Natural gas excluded from Democrats’ clean energy budget plan

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(Bloomberg) – Natural gas will not count as clean energy under a Democratic House plan that would end up ridding the electricity grid of carbon and is part of the $ 3.5 trillion tax and spending package that goes through Congress.

A House panel’s proposal would provide $ 150 billion to help electricity providers add more clean energy through a system of payments and penalties for electricity providers.

The funding, included in the budget package and due to be voted on by the House Energy and Trade Committee next week, is designed to help meet the White House’s climate goals of decarbonizing the electricity grid. by 2035. Republicans are expected to oppose the spending.

The legislation, which will eventually be incorporated into the Democrats’ massive budget measure, also includes tens of billions of dollars in funding for electric vehicles, the grid, and energy efficiency, among others.

According to the plan, natural gas would be excluded because only electricity with a carbon intensity of less than 0.10 tonnes of carbon dioxide equivalent per megawatt hour will count, according to a summary provided by the committee. This has drawn praise from environmental groups who oppose the power source over concerns about hydraulic fracturing, or hydraulic fracturing, and the associated emissions of methane – a potent greenhouse gas.

“We are grateful that the House is working to prevent dirty gas from gaining support under the Build Back Better Act,” said Jean Su, director of the Energy Justice program at the Center for Biological Diversity. “The Senate should follow suit in this bold step to make our energy system truly renewable and ensure a secure climate and vibrant future for our communities. “

Under the program, electricity providers would be eligible for a subsidy if they increased the amount of clean electricity delivered to customers by 4% from the previous year, according to the summary. The grant will total $ 150 for every megawatt hour of clean electricity above 1.5% of the previous year’s total, the committee said.

Utilities that do not increase their percentage of clean electricity by at least 4% from the previous year will need a payment to the Energy Department, according to a committee backgrounder.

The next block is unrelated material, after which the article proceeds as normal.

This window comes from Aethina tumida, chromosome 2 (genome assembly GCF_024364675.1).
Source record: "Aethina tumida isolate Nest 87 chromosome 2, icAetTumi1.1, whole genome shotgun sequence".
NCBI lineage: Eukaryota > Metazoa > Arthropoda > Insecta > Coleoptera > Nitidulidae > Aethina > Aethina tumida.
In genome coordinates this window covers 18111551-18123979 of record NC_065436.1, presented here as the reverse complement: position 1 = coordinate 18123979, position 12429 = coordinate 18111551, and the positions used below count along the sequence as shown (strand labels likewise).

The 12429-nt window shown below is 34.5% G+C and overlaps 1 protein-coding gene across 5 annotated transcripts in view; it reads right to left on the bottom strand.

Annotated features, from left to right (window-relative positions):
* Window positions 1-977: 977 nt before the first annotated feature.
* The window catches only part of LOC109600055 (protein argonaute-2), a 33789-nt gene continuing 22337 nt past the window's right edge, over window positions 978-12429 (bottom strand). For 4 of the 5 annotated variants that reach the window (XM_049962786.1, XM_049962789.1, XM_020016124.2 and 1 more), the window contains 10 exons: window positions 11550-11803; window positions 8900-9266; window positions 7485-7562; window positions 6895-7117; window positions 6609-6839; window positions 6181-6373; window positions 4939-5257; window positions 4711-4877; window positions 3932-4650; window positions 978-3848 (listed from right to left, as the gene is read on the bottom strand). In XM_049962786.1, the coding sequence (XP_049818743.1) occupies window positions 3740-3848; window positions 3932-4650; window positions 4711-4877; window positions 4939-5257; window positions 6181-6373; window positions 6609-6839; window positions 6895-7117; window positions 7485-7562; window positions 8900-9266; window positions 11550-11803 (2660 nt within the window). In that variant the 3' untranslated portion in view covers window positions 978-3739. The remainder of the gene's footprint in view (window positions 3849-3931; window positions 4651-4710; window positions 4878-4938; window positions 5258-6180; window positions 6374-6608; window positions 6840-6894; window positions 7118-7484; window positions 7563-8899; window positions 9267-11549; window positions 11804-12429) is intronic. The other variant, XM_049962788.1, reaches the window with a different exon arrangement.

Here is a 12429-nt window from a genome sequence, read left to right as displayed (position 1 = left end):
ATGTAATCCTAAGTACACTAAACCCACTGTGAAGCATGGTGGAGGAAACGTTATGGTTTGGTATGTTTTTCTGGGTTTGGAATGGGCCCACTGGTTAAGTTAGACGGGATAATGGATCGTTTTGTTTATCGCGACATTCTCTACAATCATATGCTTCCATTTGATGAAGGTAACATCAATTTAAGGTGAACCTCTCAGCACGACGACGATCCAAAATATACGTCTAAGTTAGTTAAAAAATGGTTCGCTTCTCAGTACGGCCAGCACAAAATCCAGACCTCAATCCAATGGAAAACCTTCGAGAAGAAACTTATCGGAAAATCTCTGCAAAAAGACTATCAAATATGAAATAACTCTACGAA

The bill, due to be presented to the panel on Monday, will also include a levy on methane emissions imposed on the oil and gas industry, $ 13.5 billion for chargers and other electric vehicle infrastructure, $ 7 billion dollars for loans and grants from the Department of Energy for zero emission transportation. technologies and $ 5 billion in funding to make school buses, garbage trucks and other heavy vehicles emission-free, according to the summary.

Other highlights of the Democratic proposal include $ 9 billion in funding for electricity grid upgrades, $ 17.5 billion for decarbonization of federal buildings and vehicle fleets, $ 18 billion for rebates. on energy efficiency of homes and appliances and $ 2.5 billion to fund solar projects in low-income communities.

“The investments we are making in the Build Back Better Act are absolutely critical in addressing this growing threat and keeping our economy competitive as the rest of the world struggles to dominate the clean energy job market,” said Frank Pallone, a representative from New Jersey. Democrat who chairs the committee. “I look forward to working closely with my colleagues to bring these investments across the finish line and enact them. “

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